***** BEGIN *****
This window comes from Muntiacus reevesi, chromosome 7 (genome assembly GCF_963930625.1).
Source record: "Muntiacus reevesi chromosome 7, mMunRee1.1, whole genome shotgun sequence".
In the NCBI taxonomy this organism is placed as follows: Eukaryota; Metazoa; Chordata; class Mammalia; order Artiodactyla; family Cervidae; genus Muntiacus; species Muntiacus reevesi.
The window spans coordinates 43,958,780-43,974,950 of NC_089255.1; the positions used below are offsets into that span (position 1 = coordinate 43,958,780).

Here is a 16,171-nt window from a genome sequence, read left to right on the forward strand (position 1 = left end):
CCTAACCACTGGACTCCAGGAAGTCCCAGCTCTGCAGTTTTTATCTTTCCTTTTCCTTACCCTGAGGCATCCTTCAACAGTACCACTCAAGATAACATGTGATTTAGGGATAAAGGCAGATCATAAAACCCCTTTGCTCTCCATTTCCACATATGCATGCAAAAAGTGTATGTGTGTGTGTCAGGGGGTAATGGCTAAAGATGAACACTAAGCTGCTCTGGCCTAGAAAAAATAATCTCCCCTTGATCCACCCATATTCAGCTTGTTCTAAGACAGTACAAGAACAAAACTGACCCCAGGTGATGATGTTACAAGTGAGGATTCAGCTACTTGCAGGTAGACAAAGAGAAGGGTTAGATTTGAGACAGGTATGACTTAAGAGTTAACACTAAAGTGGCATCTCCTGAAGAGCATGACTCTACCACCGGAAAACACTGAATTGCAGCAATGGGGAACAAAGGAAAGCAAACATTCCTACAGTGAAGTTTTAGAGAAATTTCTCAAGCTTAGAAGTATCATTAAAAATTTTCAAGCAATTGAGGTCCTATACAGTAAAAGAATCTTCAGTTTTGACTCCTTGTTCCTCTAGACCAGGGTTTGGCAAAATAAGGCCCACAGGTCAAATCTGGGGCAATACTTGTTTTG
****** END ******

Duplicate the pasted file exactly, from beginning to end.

This window comes from Muntiacus reevesi, chromosome 7 (genome assembly GCF_963930625.1).
Source record: "Muntiacus reevesi chromosome 7, mMunRee1.1, whole genome shotgun sequence".
In the NCBI taxonomy this organism is placed as follows: Eukaryota; Metazoa; Chordata; class Mammalia; order Artiodactyla; family Cervidae; genus Muntiacus; species Muntiacus reevesi.
The window spans coordinates 43,958,780-43,974,950 of NC_089255.1; the positions used below are offsets into that span (position 1 = coordinate 43,958,780).

Here is a 16,171-nt window from a genome sequence, read left to right on the forward strand (position 1 = left end):
CCTAACCACTGGACTCCAGGAAGTCCCAGCTCTGCAGTTTTTATCTTTCCTTTTCCTTACCCTGAGGCATCCTTCAACAGTACCACTCAAGATAACATGTGATTTAGGGATAAAGGCAGATCATAAAACCCCTTTGCTCTCCATTTCCACATATGCATGCAAAAAGTGTATGTGTGTGTGTCAGGGGGTAATGGCTAAAGATGAACACTAAGCTGCTCTGGCCTAGAAAAAATAATCTCCCCTTGATCCACCCATATTCAGCTTGTTCTAAGACAGTACAAGAACAAAACTGACCCCAGGTGATGATGTTACAAGTGAGGATTCAGCTACTTGCAGGTAGACAAAGAGAAGGGTTAGATTTGAGACAGGTATGACTTAAGAGTTAACACTAAAGTGGCATCTCCTGAAGAGCATGACTCTACCACCGGAAAACACTGAATTGCAGCAATGGGGAACAAAGGAAAGCAAACATTCCTACAGTGAAGTTTTAGAGAAATTTCTCAAGCTTAGAAGTATCATTAAAAATTTTCAAGCAATTGAGGTCCTATACAGTAAAAGAATCTTCAGTTTTGACTCCTTGTTCCTCTAGACCAGGGTTTGGCAAAATAAGGCCCACAGGTCAAATCTGGGGCAATACTTGTTTTG